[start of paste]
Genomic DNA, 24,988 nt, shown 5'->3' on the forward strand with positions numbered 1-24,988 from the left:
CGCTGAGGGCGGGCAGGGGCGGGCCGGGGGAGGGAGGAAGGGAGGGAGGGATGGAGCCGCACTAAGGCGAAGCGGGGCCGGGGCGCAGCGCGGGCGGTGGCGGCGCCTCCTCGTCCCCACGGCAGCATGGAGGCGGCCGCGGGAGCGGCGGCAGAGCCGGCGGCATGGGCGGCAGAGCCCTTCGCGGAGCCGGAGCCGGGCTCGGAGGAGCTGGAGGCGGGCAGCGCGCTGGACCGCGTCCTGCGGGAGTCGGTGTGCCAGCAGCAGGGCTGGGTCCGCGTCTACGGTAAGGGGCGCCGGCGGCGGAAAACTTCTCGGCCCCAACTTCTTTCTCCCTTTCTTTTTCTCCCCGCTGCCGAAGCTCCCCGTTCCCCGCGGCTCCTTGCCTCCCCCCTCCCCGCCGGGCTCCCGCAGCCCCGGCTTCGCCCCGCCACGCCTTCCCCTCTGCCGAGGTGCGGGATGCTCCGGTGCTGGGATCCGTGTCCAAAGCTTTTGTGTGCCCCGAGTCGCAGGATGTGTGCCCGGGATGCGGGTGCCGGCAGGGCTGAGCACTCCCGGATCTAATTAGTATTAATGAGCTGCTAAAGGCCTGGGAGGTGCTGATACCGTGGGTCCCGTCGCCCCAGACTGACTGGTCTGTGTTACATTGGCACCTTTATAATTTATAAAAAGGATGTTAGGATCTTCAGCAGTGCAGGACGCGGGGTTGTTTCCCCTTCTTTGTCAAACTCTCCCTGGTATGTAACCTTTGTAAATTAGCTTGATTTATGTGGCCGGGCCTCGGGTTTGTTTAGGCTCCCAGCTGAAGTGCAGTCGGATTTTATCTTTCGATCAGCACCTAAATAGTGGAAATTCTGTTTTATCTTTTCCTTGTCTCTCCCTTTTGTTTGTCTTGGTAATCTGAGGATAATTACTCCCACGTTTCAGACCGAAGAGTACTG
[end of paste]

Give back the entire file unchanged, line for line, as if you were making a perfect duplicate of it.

Genomic DNA, 24,988 nt, shown 5'->3' on the forward strand with positions numbered 1-24,988 from the left:
CGCTGAGGGCGGGCAGGGGCGGGCCGGGGGAGGGAGGAAGGGAGGGAGGGATGGAGCCGCACTAAGGCGAAGCGGGGCCGGGGCGCAGCGCGGGCGGTGGCGGCGCCTCCTCGTCCCCACGGCAGCATGGAGGCGGCCGCGGGAGCGGCGGCAGAGCCGGCGGCATGGGCGGCAGAGCCCTTCGCGGAGCCGGAGCCGGGCTCGGAGGAGCTGGAGGCGGGCAGCGCGCTGGACCGCGTCCTGCGGGAGTCGGTGTGCCAGCAGCAGGGCTGGGTCCGCGTCTACGGTAAGGGGCGCCGGCGGCGGAAAACTTCTCGGCCCCAACTTCTTTCTCCCTTTCTTTTTCTCCCCGCTGCCGAAGCTCCCCGTTCCCCGCGGCTCCTTGCCTCCCCCCTCCCCGCCGGGCTCCCGCAGCCCCGGCTTCGCCCCGCCACGCCTTCCCCTCTGCCGAGGTGCGGGATGCTCCGGTGCTGGGATCCGTGTCCAAAGCTTTTGTGTGCCCCGAGTCGCAGGATGTGTGCCCGGGATGCGGGTGCCGGCAGGGCTGAGCACTCCCGGATCTAATTAGTATTAATGAGCTGCTAAAGGCCTGGGAGGTGCTGATACCGTGGGTCCCGTCGCCCCAGACTGACTGGTCTGTGTTACATTGGCACCTTTATAATTTATAAAAAGGATGTTAGGATCTTCAGCAGTGCAGGACGCGGGGTTGTTTCCCCTTCTTTGTCAAACTCTCCCTGGTATGTAACCTTTGTAAATTAGCTTGATTTATGTGGCCGGGCCTCGGGTTTGTTTAGGCTCCCAGCTGAAGTGCAGTCGGATTTTATCTTTCGATCAGCACCTAAATAGTGGAAATTCTGTTTTATCTTTTCCTTGTCTCTCCCTTTTGTTTGTCTTGGTAATCTGAGGATAATTACTCCCACGTTTCAGACCGAAGAGTACTG